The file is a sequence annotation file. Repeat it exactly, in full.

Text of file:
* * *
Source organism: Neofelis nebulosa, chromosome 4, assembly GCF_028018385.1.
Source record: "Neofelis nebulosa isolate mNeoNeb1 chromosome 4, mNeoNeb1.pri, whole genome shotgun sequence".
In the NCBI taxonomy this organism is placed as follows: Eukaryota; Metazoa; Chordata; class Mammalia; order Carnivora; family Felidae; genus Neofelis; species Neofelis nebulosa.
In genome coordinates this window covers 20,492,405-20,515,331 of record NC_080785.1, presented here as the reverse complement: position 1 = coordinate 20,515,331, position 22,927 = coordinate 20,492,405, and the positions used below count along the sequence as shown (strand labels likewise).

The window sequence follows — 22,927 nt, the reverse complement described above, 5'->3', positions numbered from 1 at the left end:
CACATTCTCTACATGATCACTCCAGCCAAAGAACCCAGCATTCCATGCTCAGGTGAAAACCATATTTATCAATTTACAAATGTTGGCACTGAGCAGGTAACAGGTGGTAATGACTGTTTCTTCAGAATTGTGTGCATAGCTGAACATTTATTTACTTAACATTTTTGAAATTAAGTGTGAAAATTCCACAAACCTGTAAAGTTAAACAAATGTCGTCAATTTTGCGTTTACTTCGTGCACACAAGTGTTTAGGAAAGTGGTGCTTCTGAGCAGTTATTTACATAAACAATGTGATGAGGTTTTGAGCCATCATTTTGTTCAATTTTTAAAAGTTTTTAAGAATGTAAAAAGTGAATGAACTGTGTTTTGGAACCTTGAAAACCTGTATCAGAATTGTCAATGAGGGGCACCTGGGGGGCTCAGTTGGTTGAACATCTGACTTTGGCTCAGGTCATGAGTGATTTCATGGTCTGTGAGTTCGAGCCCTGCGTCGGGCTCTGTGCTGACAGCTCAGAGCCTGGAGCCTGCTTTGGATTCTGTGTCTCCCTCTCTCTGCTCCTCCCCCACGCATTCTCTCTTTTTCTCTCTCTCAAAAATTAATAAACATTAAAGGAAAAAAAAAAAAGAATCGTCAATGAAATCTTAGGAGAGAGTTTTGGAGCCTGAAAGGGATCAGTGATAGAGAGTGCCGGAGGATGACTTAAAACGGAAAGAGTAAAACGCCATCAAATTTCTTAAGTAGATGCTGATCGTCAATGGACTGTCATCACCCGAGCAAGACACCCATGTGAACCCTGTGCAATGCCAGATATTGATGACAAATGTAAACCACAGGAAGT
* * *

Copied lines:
Source organism: Neofelis nebulosa, chromosome 4, assembly GCF_028018385.1.
Source record: "Neofelis nebulosa isolate mNeoNeb1 chromosome 4, mNeoNeb1.pri, whole genome shotgun sequence".
In the NCBI taxonomy this organism is placed as follows: Eukaryota; Metazoa; Chordata; class Mammalia; order Carnivora; family Felidae; genus Neofelis; species Neofelis nebulosa.
In genome coordinates this window covers 20,492,405-20,515,331 of record NC_080785.1, presented here as the reverse complement: position 1 = coordinate 20,515,331, position 22,927 = coordinate 20,492,405, and the positions used below count along the sequence as shown (strand labels likewise).

The window sequence follows — 22,927 nt, the reverse complement described above, 5'->3', positions numbered from 1 at the left end:
CACATTCTCTACATGATCACTCCAGCCAAAGAACCCAGCATTCCATGCTCAGGTGAAAACCATATTTATCAATTTACAAATGTTGGCACTGAGCAGGTAACAGGTGGTAATGACTGTTTCTTCAGAATTGTGTGCATAGCTGAACATTTATTTACTTAACATTTTTGAAATTAAGTGTGAAAATTCCACAAACCTGTAAAGTTAAACAAATGTCGTCAATTTTGCGTTTACTTCGTGCACACAAGTGTTTAGGAAAGTGGTGCTTCTGAGCAGTTATTTACATAAACAATGTGATGAGGTTTTGAGCCATCATTTTGTTCAATTTTTAAAAGTTTTTAAGAATGTAAAAAGTGAATGAACTGTGTTTTGGAACCTTGAAAACCTGTATCAGAATTGTCAATGAGGGGCACCTGGGGGGCTCAGTTGGTTGAACATCTGACTTTGGCTCAGGTCATGAGTGATTTCATGGTCTGTGAGTTCGAGCCCTGCGTCGGGCTCTGTGCTGACAGCTCAGAGCCTGGAGCCTGCTTTGGATTCTGTGTCTCCCTCTCTCTGCTCCTCCCCCACGCATTCTCTCTTTTTCTCTCTCTCAAAAATTAATAAACATTAAAGGAAAAAAAAAAAAGAATCGTCAATGAAATCTTAGGAGAGAGTTTTGGAGCCTGAAAGGGATCAGTGATAGAGAGTGCCGGAGGATGACTTAAAACGGAAAGAGTAAAACGCCATCAAATTTCTTAAGTAGATGCTGATCGTCAATGGACTGTCATCACCCGAGCAAGACACCCATGTGAACCCTGTGCAATGCCAGATATTGATGACAAATGTAAACCACAGGAAGT